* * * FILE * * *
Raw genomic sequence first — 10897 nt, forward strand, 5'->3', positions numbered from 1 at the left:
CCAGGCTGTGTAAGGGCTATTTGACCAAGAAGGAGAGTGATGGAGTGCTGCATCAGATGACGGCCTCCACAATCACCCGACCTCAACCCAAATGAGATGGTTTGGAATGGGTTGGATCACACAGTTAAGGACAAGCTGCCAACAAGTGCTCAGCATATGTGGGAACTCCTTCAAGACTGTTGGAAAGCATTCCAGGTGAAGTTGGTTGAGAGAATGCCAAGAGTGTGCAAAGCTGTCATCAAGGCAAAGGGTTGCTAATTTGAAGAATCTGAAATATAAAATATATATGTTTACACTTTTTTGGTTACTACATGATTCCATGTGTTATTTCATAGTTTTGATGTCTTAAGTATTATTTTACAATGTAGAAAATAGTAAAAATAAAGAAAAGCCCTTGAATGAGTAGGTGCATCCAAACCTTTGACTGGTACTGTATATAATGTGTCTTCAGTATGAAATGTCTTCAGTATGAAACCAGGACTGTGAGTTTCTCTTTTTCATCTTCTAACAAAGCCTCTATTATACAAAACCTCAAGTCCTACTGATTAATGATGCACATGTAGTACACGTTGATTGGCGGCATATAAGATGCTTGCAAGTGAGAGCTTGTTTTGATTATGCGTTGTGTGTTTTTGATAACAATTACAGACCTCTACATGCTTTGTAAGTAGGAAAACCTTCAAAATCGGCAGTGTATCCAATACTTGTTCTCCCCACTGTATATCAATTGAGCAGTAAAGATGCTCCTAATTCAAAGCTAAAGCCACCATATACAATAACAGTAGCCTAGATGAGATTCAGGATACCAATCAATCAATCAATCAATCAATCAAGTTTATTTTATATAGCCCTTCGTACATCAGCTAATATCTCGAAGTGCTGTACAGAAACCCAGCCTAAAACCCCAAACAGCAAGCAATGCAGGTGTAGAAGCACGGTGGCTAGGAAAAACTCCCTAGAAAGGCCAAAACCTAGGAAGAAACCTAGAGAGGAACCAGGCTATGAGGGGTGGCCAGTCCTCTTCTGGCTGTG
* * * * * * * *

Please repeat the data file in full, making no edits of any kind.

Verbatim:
Raw genomic sequence first — 10897 nt, forward strand, 5'->3', positions numbered from 1 at the left:
CCAGGCTGTGTAAGGGCTATTTGACCAAGAAGGAGAGTGATGGAGTGCTGCATCAGATGACGGCCTCCACAATCACCCGACCTCAACCCAAATGAGATGGTTTGGAATGGGTTGGATCACACAGTTAAGGACAAGCTGCCAACAAGTGCTCAGCATATGTGGGAACTCCTTCAAGACTGTTGGAAAGCATTCCAGGTGAAGTTGGTTGAGAGAATGCCAAGAGTGTGCAAAGCTGTCATCAAGGCAAAGGGTTGCTAATTTGAAGAATCTGAAATATAAAATATATATGTTTACACTTTTTTGGTTACTACATGATTCCATGTGTTATTTCATAGTTTTGATGTCTTAAGTATTATTTTACAATGTAGAAAATAGTAAAAATAAAGAAAAGCCCTTGAATGAGTAGGTGCATCCAAACCTTTGACTGGTACTGTATATAATGTGTCTTCAGTATGAAATGTCTTCAGTATGAAACCAGGACTGTGAGTTTCTCTTTTTCATCTTCTAACAAAGCCTCTATTATACAAAACCTCAAGTCCTACTGATTAATGATGCACATGTAGTACACGTTGATTGGCGGCATATAAGATGCTTGCAAGTGAGAGCTTGTTTTGATTATGCGTTGTGTGTTTTTGATAACAATTACAGACCTCTACATGCTTTGTAAGTAGGAAAACCTTCAAAATCGGCAGTGTATCCAATACTTGTTCTCCCCACTGTATATCAATTGAGCAGTAAAGATGCTCCTAATTCAAAGCTAAAGCCACCATATACAATAACAGTAGCCTAGATGAGATTCAGGATACCAATCAATCAATCAATCAATCAATCAAGTTTATTTTATATAGCCCTTCGTACATCAGCTAATATCTCGAAGTGCTGTACAGAAACCCAGCCTAAAACCCCAAACAGCAAGCAATGCAGGTGTAGAAGCACGGTGGCTAGGAAAAACTCCCTAGAAAGGCCAAAACCTAGGAAGAAACCTAGAGAGGAACCAGGCTATGAGGGGTGGCCAGTCCTCTTCTGGCTGTG